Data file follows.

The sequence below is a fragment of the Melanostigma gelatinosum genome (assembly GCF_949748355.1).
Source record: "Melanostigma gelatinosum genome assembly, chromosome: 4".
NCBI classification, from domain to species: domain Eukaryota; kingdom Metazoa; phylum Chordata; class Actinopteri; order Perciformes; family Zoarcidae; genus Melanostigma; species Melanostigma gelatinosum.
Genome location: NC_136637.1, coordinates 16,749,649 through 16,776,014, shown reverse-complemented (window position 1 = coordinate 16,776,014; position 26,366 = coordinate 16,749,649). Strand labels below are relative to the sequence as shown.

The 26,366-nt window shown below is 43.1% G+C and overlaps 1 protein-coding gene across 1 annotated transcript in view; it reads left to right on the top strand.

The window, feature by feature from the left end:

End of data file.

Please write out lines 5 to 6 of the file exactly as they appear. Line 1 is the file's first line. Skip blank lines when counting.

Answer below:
The 26,366-nt window shown below is 43.1% G+C and overlaps 1 protein-coding gene across 1 annotated transcript in view; it reads left to right on the top strand.

The window, feature by feature from the left end: